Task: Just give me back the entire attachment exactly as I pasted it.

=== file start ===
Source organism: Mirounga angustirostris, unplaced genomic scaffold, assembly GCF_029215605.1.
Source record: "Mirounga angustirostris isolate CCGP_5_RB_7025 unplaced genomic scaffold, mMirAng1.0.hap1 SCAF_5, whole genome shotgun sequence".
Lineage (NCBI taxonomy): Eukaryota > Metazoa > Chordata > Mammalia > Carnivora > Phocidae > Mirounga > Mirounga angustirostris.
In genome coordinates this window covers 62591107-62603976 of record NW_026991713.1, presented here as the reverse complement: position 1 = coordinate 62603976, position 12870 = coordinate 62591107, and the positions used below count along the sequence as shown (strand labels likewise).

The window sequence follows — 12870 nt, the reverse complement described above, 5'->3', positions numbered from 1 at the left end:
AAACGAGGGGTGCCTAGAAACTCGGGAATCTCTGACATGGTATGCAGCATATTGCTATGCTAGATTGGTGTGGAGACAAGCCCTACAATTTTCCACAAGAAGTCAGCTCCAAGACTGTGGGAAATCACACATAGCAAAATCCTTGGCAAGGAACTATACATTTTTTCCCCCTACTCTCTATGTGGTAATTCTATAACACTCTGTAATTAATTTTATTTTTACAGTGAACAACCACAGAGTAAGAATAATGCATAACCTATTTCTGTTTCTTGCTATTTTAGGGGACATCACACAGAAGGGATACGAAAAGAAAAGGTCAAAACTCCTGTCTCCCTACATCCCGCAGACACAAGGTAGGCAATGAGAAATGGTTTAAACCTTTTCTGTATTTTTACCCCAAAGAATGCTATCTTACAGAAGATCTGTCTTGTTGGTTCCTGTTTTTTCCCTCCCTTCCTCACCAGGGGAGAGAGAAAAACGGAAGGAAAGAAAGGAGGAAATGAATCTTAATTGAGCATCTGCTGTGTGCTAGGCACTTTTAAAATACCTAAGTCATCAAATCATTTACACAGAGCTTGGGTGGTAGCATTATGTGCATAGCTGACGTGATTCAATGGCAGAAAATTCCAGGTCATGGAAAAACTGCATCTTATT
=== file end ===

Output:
Source organism: Mirounga angustirostris, unplaced genomic scaffold, assembly GCF_029215605.1.
Source record: "Mirounga angustirostris isolate CCGP_5_RB_7025 unplaced genomic scaffold, mMirAng1.0.hap1 SCAF_5, whole genome shotgun sequence".
Lineage (NCBI taxonomy): Eukaryota > Metazoa > Chordata > Mammalia > Carnivora > Phocidae > Mirounga > Mirounga angustirostris.
In genome coordinates this window covers 62591107-62603976 of record NW_026991713.1, presented here as the reverse complement: position 1 = coordinate 62603976, position 12870 = coordinate 62591107, and the positions used below count along the sequence as shown (strand labels likewise).

The window sequence follows — 12870 nt, the reverse complement described above, 5'->3', positions numbered from 1 at the left end:
AAACGAGGGGTGCCTAGAAACTCGGGAATCTCTGACATGGTATGCAGCATATTGCTATGCTAGATTGGTGTGGAGACAAGCCCTACAATTTTCCACAAGAAGTCAGCTCCAAGACTGTGGGAAATCACACATAGCAAAATCCTTGGCAAGGAACTATACATTTTTTCCCCCTACTCTCTATGTGGTAATTCTATAACACTCTGTAATTAATTTTATTTTTACAGTGAACAACCACAGAGTAAGAATAATGCATAACCTATTTCTGTTTCTTGCTATTTTAGGGGACATCACACAGAAGGGATACGAAAAGAAAAGGTCAAAACTCCTGTCTCCCTACATCCCGCAGACACAAGGTAGGCAATGAGAAATGGTTTAAACCTTTTCTGTATTTTTACCCCAAAGAATGCTATCTTACAGAAGATCTGTCTTGTTGGTTCCTGTTTTTTCCCTCCCTTCCTCACCAGGGGAGAGAGAAAAACGGAAGGAAAGAAAGGAGGAAATGAATCTTAATTGAGCATCTGCTGTGTGCTAGGCACTTTTAAAATACCTAAGTCATCAAATCATTTACACAGAGCTTGGGTGGTAGCATTATGTGCATAGCTGACGTGATTCAATGGCAGAAAATTCCAGGTCATGGAAAAACTGCATCTTATT